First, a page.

Be on Time – C’mon lads, this is basic. Set reminders, set alarms, sort your transport, have a plan B; if it’s a new place and it’s far away get there well ahead of time. Set up quickly, quietly and as tidily as possible, don’t inconvenience the patrons or staff if possible, don’t leave dangerous leads and cables strewn across the floor. The same goes for packing down. As soon as you hit your last chord tell the DJ to start playing/put the house music back on, unplug and pack everything away. You don’t want to be carrying amps when you’ve had a few after the gig, or while sorting money, plus there’s always the possibility of a frisky patron grabbing your guitar or mic and risking damage or theft.

Drink and Intimacy – These are controversial topics. I don’t drink at shows, ever. Gigging is a large part of my job. I need to work with heavy gear and dublin-city-rounders-post-modern-sleezeelectricity, I need to manage sound at some shows, I need to play guitar and sing to a high standard, I need to deal with patrons and staff politely and professionally, I need to manage money and future bookings and business, and I need to ensure the safety of my gear, my workmates and myself. Drinking reduces my ability to effectively do any of the above. Now if you’re established enough to have a driver, roadies, a sound/light crew, a stage manager, a tour manager, a secure back stage at every show by all means have a few drinks afterwards. Even then you hear of bands like hardcore punk legends “Sick of it All” who have all that and still don’t drink at shows because it effects their performance and long term health.

And the same goes for intimacy. Just because a starry eyed lad or lady has had a few drinks and thinks you’re the next Mick Jagger doesn’t mean you should take advantage. You have a duty of care to behave responsibly with audience members who are attracted to you. Like the bar staff, you are working until you leave the venue. Not only will you develop a bad professional reputation if you decide to go all “discovery channel” with too many tipsy fans in the venue, you could risk some pretty serious personal issues as well, I’m sure I don’t need to go into any more detail.

Now I’m no prude. I love a drink on a day off, I just don’t mix work and heady pleasure. By all means get a girl or guys number if that’s what you want to do, and have a pint after the show if the gear is packed and you have a lift home. Just use your common sense and think long term, don’t blow it all for a quick fix. Put it this way in 2016 I did 217 shows with The Dublin City Rounders, if I drank as much as was offered I’d be raging alcoholic, and if I chased the ladies I’d have more kids that Genghis Khan! Just because you can doesn’t mean you should.

The Show Must Go On – I’ve played so many shows that were almost a complete disaster. The sound guy wasn’t there, the PA wasn’t there, the stage times were wrong, we’d forgotten some important piece of gear (I once forgot my cowboy boots and had to go back to get them, no way was I going on stage in dublin-city-rounders-hector-dbs-15runners!), a band on the bill didn’t show or is late. The list is endless. You have to make it your business that some kind of show will take place no matter what. Power failure? Candle lit acoustic gig. A band didn’t show? You do two sets. Sound engineer didn’t show? Get on that desk, figure it out and make a noise somehow! Beg, borrow, steal and think outside the box to make sure the show goes ahead. This is where getting to the gig early will save your butt. It gives you time to think, sort missing gear and make a plan B. Never throw your hands up and go home, save the day again and again and you’ll gain a great reputation with promoters, venues and audiences.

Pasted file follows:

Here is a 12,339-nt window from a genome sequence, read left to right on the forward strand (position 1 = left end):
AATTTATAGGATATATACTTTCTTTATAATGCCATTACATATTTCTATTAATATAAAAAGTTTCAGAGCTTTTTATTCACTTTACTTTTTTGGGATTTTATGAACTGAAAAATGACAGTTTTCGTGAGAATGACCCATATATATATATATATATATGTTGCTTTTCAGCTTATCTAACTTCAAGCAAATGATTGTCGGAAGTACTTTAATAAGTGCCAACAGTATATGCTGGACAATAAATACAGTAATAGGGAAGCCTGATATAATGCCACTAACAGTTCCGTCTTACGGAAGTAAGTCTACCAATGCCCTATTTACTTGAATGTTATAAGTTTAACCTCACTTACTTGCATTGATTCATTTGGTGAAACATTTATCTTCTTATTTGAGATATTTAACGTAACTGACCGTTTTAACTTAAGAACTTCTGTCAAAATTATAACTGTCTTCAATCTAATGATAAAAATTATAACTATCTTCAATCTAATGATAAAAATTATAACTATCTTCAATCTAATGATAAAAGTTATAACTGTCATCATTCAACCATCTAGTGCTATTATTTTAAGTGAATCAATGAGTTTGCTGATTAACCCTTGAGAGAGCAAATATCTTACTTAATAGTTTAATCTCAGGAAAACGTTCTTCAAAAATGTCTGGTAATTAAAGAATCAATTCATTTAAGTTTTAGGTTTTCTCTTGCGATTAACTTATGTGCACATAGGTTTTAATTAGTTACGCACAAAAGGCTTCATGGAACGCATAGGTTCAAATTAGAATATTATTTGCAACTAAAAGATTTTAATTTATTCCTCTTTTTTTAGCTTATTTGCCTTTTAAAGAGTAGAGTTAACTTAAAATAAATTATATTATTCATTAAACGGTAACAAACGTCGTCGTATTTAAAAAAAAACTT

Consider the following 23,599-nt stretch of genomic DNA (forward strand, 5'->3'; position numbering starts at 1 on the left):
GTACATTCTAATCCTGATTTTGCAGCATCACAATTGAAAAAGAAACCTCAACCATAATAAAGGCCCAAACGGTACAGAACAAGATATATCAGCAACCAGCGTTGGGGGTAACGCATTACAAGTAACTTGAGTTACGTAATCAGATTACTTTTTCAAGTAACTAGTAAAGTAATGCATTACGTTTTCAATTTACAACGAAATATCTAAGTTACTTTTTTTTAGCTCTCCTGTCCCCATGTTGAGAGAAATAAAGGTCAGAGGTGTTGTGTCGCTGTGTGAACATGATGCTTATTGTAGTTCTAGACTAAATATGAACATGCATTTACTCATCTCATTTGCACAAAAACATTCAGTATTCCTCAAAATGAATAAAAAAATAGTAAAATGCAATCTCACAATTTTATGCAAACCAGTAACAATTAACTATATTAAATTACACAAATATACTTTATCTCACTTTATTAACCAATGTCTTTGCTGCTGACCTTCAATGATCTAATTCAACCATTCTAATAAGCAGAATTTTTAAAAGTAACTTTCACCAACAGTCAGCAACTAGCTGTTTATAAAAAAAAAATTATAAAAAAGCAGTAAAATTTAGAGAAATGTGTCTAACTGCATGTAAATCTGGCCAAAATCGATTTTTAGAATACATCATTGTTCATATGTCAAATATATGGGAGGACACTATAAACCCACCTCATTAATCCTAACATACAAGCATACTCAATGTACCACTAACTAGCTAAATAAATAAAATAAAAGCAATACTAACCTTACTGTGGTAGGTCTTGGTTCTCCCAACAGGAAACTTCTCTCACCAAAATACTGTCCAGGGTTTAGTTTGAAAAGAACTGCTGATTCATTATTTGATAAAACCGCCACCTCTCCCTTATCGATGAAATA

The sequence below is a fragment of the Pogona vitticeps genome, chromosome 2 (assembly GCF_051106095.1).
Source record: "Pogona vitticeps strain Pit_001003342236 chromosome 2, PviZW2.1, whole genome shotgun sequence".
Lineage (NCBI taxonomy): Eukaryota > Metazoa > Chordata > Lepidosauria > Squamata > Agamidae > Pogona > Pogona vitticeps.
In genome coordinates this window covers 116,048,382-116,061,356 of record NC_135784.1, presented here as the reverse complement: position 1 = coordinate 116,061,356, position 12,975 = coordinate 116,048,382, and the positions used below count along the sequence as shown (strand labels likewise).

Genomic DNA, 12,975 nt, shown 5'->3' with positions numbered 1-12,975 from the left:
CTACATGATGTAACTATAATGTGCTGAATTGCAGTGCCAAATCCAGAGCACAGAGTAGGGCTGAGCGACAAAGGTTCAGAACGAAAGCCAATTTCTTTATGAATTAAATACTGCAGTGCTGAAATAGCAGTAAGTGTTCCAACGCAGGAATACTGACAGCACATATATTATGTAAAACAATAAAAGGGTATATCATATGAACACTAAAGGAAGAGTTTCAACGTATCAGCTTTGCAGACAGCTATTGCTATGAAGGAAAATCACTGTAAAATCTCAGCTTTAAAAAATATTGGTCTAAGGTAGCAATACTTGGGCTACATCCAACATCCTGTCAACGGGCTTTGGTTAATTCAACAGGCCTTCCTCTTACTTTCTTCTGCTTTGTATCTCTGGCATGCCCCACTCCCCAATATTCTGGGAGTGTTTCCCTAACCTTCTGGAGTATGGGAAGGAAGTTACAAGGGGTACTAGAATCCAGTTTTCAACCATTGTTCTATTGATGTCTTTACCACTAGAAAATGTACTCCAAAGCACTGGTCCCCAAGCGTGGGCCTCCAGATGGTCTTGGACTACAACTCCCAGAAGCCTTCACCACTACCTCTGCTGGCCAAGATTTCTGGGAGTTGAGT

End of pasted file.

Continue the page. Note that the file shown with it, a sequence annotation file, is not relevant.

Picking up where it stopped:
In Summary – Always think of your live performances like any other job in terms or you behaviour when off stage. If you wouldn’t do it in an office space or if you were working in fast food, don’t do it at your show!

It Gets Easier

I’ve outlined a lot of practical, applicable steps above that can be used to secure bookings. It looks like a lot of work, and it is, not only that but you’ll come up against unique challenges and have to find unique solutions that only apply to your situation! But it does get easier. Every show you book makes it easier to get the next one. In time you’ll have a steady stream of regular shows, and you’ll begin to get people calling you for shows instead of always being the one initiating. It’s important to continually raise your standards and fees as you develop. The more you’ve played the better your act will be, the higher your profile will become, the more respected you will be within the industry, the harder it will become to book you and therefore the more it will cost, as it is with any industry. Think long term, decide where you’d like to be in 2, 4, 6 years and work towards it.

In short, yes, it is possible to make a living playing live music, and when you add the other income streams available through music; merch, music sales, publishing and royalties, teaching and consultation work, you can certainly do well for yourself. But like any business it takes time, good ideas and hard work to establish yourself. But sure what else would you be doing anyway!

Thanks for reading and look out for my upcoming articles where I will cover music publishing and radio, royalties and Performing Rights Organisations, live and studio performance tips, and song writing.

About The Author.rohan-healy-1

Rohan Healy, a dual citizen of Ireland and Australia, is owner and CEO of Beardfire Music. After studying acting, music, legal studies and commerce at Trinity Catholic College Lismore, Rohan began a full time career in music which has spanned the past 15 years. In that time Rohan has written, recorded and produced 10 solo albums, appeared on The Voice UK and Busker Abu with The Dublin City Rounders, shared the stage with the likes of Cat Power, Lloyd Cole and Jim Lauderdale, booked and performed almost 1,000 shows in Australia, the UK, Ireland and Europe and has dozens of production, songwriting and performance credits on other artists’ works.

Rohan also studied acting at The Australian Theatre For Young People and appeared in a number of stage plays as a young adult. Rohan works closely with father David Virgin (Healy) (of SPK, Sekret Sekret) and brother Al “Quiff” Healy (of Quiffs N Coffins) on The Dublin City Rounders, The Annual Dublin City Rounders Alt-Country Song contest and the running of Beardfire Music.

Rohan offers personal music business consultation on booking, management, live performance coaching and music exam prep, publishing and royalties, and is a music producer at Beardfire Studio.